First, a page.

land0 writes: "WE ARE LINUX! September 17th 1991 Linus Torvalds uploaded the Linux kernel 0.0.1 to the internet. He made the source code freely available to anyone interested in improving on it. Linux is turning 16 years old this year and boy has it grown up! This site http://linuxday.getnix.com was created as a place where you can personally thank Linus and all of the Linux Kernel developers. You can also take the time to share with the world how and why you started using your Linux based OS. On the 17th of September every year we will be challenging you to take Linux with you into your everyday life. Wear a shirt, slap a sticker on something, wear a hat or button. Hand out Live CD's with your favorite flavor of Linux on top! Let's take the time to show the people around us why GNU/Linux is Priceless!"
Mr.Tweak writes: "The latest processor to join the ranks of this highly competitive field is the Q6600 in the G0 form. With a lower stock voltage compared to the B3 stepping, along with a huge test field it seems clear that the G0 is a real winner. Hunting for the next G0lden CPU? TweakTown looks at the new G0 stepping SLACR Intel Q6600 to see if it can G0 for G0ld!"
GamePolitics writes: "Using the new Wikipedia Scanner tool, GamePolitics has discovered that the ESA, which represents US game publishers, altered Wikipedia entries on modchips as well as for the abandonware site Home of the Underdogs..."
The LCD panel plant will be the 1st in the world to use 10th-generation glass substrates (the world's largest size)
The LCD panel plant will be the 1st in the world to use 10th-generation glass substrates, the world's largest size (2,850 mm x 3,050 mm) 60% larger than the 8th-generation substrates used at Sharps Kameyama Plant No. 2. This 10th-generation glass substrate will yield 6 LCD panels in the 60-inch class, 8 panels in the 50-inch class, or 15 panels in the 40-inch class, making it possible to fabricate LCD panels for large-screen TVs with extremely high levels of efficiency & off course very cost effective for Sharp."
Miguel de Icaza writes: "JPC, the pure java x86 PC emulator, is one of the coolest things I've seen done with FreeDOS in the last few years. An early preview demonstration was previously discussed on slashdot, but it is now GPL licenced for all. It allows you to boot an instance of FreeDOS in a Java window on your web browser. From there, you can run programs, games, etc. This presents a wonderful opportunity to embed FreeDOS in other systems, or to increase the availability of FreeDOS and DOS applications to users. And now the JPC team has made an important announcement: "Further to your interest in JPC (pure java x86 PC emulator) we are pleased to announce that, with permission of Oxford University, the source code to JPC is now available via the GPL version 2 open source licence." To try JPC or download the source code, visit the project website at: http://www-jpc.physics.ox.ac.uk. But does it run linux?"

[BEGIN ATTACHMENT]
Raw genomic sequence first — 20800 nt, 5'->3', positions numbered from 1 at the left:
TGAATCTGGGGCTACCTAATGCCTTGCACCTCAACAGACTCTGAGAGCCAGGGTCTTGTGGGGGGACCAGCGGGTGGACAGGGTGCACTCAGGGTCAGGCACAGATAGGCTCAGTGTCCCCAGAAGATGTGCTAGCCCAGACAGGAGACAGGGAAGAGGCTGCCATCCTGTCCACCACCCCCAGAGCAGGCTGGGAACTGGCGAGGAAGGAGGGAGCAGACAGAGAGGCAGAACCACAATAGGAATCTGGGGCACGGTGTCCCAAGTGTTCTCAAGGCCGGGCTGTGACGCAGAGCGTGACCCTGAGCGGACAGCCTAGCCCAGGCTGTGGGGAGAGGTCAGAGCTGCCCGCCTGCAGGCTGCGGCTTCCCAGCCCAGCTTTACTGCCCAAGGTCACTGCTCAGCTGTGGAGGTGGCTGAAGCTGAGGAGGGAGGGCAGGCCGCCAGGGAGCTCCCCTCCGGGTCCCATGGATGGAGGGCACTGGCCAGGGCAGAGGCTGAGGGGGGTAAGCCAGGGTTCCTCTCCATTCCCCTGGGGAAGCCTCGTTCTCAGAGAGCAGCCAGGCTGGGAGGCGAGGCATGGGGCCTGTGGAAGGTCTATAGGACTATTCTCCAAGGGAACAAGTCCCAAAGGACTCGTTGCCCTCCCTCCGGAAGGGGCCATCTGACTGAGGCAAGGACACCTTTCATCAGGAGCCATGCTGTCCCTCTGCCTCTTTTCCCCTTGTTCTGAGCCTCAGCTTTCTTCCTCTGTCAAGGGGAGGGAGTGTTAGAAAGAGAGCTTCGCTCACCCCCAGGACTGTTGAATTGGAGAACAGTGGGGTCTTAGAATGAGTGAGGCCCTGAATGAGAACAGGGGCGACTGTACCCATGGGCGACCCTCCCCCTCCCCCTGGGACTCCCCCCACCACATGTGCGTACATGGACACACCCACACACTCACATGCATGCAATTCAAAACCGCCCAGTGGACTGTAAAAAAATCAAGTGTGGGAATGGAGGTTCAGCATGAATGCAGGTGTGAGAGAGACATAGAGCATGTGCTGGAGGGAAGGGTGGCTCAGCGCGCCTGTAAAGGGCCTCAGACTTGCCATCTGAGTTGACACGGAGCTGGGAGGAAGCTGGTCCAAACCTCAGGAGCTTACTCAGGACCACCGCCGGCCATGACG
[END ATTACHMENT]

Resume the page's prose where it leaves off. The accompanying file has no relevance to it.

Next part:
Big Eclipse writes: "Software alone might not save the world, but some IBM Corp. researchers think it could do something pretty important — predict and help curb the spread of disease.
As top public health officials and scientists gather in Seattle this week, IBM will demonstrate software that can be used to build models projecting how infectious disease could proliferate across nations and continents. The program can take into account large sets of data, including migratory patterns, population, traffic, geography and airplane routes."
An anonymous reader writes: Have you ever wondered about the security of Intel's active management technology (AMT) or your Intel vpro desktop? Security expert Peter Guttman has and he considers it a way to get a free rootkit on every Intel machine. See here for the details.
CryogenicKeen writes: "This is not my blog but I found it interesting none the less " My family and I got to see/hear Joss' seminar last Saturday at Wesleyan University during his 20th reunion. (My 31st and my daughter's graduation.) His talk was titled "The Importance of Being Keanu" and was more serious than the title might have indicated. It was quite well-received.
Although few of the questions in the Q&A were Firefly-related, we did manage to corner him afterward and ask if we were ever going to find out how Book knows so much more than a Shepherd should about so many things.
Joss' answer: "Yes." He went on to explain that "when this thing gets moribund" the story would be continued, whether with the actors or in another medium.""